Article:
Well, I don’t intend to sound judgmental as far as this case is concerned because the issue of whether they are doing well cannot be determined holistically. But if you look at them individually, state by state you can begin to appraise an individual governor according to security challenges within his own domain. But I think the most important thing is that we shall look at it nationally. Security problem is a perennial problem and recurring decimal. Use Anambra as an instance. We have seen the resurgence of crime in Anambra now. But prevention or control is not what you start today and it will stop automatically. It has to be a continuous process. So, you can have ups and downs. I believe that the situation in Anambra at present is very worrisome. We see situation of kidnapping coming back. Even not long ago a governorship aspirant was kidnapped and subsequently released. I believe that there is need to do more in order to bring these things to the barest minimum and that is the essence of our quest coming out to govern Anambra State to change the situation for better because we believe there are certain things we can do to be able to solve the problem to a manageable proportion. Let me tell you, security is a major issue and is one of the cardinal points. Every government owes the citizens a duty to tackle that. If that cannot be done, then there is a big question mark regarding that particular government. So, my take to it is that as it stands now, I believe something can still be done to improve the situation. That’s why we have come out.
Can you comment on the military engagement with the Indigenous People of Biafra (IPOB) at Orlu, Imo State?
Well, I’m not conversant with the facts. I will get the facts, analyze them and possibly be in a position to comment on the incident. But my take is that there is every need for us to have peaceful co-existence. We don’t have any other country except Nigeria and we have no other state except Anambra. So, what you are talking about happened in Imo State. I will comment when I got my facts right.
Is it not right to grant amnesty to IPOB?
Ehmm, I believe in amnesty, but amnesty is one aspect while another thing is to get to the root cause of the problem. There are certain problems that can be solved through dialogue. The essence of amnesty is through dialogue. If people can have a change of heart then in the course of that change of heart there is what I call a kind of Memorandum of Understanding (MoU) between the government and a particular group. In addition to that, you know there are rules and regulations guiding every society. You can now say what about people offended in the past; will the law take its course? That is where amnesty will come to say okay let bygone be bygone. Amnesty is not the end of the road. It is better to solve the problem constructively. For instance, the issue of Boko Haram has been a perennial problem. It has been there from one administration to another. Before you give somebody amnesty you make sure that the person believes that what he is doing or has done is wrong. But if you don’t do the needful and jump into amnesty, that will be wrong. Can you give amnesty to an armed robber without first and foremost getting him to repent to understand that crime is not good. It is only when you have remorse that the government can now say okay I have forgiven you and you will be reintegrated into the system. The issue is constructive engagement before amnesty, if necessary. I also believe that the issue of IPOB also calls for constructive engagement so that the government can interface with them. It is not only IPOB. Every group we have in this country, including Fulani herdsmen. It is constructive engagement that will solve the problem, talk to them and when the government gets them to know that what they are doing is wrong they begin to leave it and they can now be forgiven by the government through amnesty.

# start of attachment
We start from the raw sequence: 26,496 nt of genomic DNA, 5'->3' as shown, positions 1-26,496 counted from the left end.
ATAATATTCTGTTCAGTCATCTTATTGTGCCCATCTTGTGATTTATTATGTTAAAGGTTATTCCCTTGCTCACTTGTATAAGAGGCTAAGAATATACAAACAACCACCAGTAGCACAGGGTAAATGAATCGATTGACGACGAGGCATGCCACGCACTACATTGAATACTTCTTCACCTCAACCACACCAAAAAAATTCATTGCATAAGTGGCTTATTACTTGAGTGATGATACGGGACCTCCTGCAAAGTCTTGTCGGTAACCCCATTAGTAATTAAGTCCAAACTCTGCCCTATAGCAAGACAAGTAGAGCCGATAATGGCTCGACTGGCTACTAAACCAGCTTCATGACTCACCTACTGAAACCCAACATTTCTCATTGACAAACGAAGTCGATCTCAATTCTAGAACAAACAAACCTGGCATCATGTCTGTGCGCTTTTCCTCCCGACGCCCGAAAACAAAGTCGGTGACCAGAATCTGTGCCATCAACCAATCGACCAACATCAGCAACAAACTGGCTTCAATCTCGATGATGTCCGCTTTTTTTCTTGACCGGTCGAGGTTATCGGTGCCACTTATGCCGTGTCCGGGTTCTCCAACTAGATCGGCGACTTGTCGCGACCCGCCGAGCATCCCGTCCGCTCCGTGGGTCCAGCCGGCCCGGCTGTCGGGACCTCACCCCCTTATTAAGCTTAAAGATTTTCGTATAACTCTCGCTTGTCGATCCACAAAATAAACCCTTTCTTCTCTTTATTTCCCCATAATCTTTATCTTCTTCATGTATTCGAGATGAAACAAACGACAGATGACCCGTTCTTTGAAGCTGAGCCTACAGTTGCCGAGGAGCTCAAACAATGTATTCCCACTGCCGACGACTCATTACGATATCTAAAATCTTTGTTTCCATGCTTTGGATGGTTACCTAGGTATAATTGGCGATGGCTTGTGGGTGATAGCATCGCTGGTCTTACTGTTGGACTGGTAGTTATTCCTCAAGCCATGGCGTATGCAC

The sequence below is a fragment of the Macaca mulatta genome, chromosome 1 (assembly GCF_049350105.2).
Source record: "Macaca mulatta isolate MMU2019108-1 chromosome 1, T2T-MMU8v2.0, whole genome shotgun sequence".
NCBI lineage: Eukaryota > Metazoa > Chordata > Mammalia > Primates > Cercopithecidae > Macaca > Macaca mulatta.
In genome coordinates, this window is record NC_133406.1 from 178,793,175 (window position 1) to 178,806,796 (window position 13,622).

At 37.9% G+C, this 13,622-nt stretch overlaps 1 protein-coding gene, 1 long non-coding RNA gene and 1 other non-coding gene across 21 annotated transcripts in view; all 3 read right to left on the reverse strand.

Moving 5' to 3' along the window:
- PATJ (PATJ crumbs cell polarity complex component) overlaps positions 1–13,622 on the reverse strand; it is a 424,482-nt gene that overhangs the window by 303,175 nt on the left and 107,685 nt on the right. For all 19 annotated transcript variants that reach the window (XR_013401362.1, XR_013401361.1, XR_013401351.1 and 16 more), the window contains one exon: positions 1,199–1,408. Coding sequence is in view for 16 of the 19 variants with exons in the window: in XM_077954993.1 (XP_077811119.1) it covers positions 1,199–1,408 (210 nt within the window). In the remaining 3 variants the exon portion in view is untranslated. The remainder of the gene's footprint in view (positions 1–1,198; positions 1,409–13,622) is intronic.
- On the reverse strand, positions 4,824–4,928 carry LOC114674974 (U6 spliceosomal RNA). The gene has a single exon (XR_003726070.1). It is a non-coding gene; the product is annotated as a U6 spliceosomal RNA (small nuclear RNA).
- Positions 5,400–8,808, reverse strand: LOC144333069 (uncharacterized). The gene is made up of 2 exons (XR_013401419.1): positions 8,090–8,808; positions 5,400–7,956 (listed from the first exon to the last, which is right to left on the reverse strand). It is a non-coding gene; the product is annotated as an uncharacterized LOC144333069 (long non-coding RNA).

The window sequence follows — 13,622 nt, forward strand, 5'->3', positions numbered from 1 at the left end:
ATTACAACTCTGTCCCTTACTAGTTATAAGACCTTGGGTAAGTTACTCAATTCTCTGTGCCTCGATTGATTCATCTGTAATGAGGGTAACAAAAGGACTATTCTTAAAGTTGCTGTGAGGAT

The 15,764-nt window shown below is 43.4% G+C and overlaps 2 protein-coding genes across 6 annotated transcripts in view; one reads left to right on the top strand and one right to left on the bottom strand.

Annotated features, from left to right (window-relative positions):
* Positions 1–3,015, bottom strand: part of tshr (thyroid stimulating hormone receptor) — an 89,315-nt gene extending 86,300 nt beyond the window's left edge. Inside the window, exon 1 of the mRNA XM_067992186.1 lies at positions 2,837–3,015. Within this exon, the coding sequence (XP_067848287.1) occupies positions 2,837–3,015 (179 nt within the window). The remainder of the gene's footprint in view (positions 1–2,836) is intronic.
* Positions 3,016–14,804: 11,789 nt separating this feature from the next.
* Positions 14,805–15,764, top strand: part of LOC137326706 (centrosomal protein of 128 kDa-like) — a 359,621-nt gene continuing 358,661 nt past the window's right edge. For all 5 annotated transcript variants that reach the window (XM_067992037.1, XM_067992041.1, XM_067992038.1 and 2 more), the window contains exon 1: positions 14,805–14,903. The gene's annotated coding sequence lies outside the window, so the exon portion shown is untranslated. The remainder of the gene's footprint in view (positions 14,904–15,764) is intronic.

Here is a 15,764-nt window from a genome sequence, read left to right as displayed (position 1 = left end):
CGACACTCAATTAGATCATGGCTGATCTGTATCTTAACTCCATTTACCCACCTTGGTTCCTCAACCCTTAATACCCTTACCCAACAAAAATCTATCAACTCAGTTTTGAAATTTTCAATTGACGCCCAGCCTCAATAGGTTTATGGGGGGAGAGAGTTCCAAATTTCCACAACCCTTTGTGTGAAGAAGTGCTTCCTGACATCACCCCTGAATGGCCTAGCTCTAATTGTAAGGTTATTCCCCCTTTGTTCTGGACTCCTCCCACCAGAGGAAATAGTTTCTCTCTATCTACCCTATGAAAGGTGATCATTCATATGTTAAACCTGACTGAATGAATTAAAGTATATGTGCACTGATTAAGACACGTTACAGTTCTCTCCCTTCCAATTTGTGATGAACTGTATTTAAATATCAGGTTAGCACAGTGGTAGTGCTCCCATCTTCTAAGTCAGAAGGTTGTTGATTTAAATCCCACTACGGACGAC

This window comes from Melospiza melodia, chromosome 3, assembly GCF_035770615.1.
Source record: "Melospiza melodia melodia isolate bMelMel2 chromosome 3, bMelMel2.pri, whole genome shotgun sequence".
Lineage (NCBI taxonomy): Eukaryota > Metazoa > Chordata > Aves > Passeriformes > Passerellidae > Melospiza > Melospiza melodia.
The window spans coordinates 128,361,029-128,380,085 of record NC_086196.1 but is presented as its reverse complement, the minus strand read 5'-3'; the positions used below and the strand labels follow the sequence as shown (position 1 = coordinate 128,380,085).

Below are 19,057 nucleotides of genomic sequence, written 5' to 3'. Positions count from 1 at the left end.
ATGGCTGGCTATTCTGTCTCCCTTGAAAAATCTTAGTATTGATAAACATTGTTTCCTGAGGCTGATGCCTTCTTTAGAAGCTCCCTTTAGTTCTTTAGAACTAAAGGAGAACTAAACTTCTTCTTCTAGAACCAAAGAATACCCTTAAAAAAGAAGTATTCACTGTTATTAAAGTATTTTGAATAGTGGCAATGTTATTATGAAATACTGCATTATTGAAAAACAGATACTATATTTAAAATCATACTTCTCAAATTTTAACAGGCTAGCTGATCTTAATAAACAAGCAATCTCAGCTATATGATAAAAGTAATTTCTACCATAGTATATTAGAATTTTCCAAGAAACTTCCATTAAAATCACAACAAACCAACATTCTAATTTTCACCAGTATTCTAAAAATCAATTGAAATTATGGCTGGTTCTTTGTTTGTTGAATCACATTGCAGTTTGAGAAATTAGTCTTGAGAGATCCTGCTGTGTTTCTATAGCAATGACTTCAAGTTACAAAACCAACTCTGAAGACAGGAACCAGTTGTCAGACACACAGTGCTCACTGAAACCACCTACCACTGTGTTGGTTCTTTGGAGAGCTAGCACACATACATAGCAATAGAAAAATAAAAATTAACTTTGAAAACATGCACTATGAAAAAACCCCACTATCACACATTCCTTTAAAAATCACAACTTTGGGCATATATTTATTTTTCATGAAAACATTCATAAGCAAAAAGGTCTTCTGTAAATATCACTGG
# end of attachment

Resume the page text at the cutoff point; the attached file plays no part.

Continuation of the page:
Since poverty and unemployment are among the major things that cause people getting involved in crime, if you become the governor of Anambra how many jobs will you create as soon as you assume office?
Well, the issue of how many jobs, I cannot give you a statistical data, but I can give you a percentage ratio. I know that unemployment is at an alarming proportion in the nation. So, if I’m the governor of Anambra State today, the areas I will intend to tackle are unemployment through job creation in agriculture. The agricultural sector remains underdeveloped. The emergence of oil into the economy of this country has ruined the nation beyond redemption to the extent that we jettison agriculture in our society. So, today, I hope to replicate what Dr Michael Okpara, the first premier of Eastern Region, did in the ‘60s. In his own time he created farm settlements at Igbariam in Anambra State, the same in Imo State, farm plantation, rubber plantation and so on. He was able to turn the economy of the Eastern Region as the fastest growing economy in Nigeria and the whole world. So, with agriculture job creation can be taken care of by over 50 per cent. Mechanized system and use of co-operative society can conveniently solve that. Massive engagement in agriculture is key to solving this problem. Our industries have disappeared because of structural defects. No adequate power supply. You now discover that most of these industries depend on diesel to power their heavy generators in order to produce. And by the time they finish, how could they meet up with minimum cost of production to make profit. They are frustrated. But we are going to revive those industries. We will provide the enabling environment and provide energy. We have gas in Anambra. We have gas at Amansea, we have it in Anambra North, Ogbaru and other places in the state. We will partner with some international agencies to develop these natural resources, lay pipelines to explore and produce them for our industries, reticulate it to Onitsha, Nnewi and Awka with spur to other areas. This will lead to industrial revolution in the state. Old ones will be revived and new ones will spring up, then a lot of job opportunities will be created which will lead to a drastic reduction in crime. These are some of the things I’m coming to do in Anambra State as a governor. There are lots and lots of other programmes that will be put in place for the benefit of our people when I get to the Government House, Awka. This is not a campaign because I know there will be time for that. When that time comes, I will release in fullness what I intend to do to salvage Anambra State as a governor.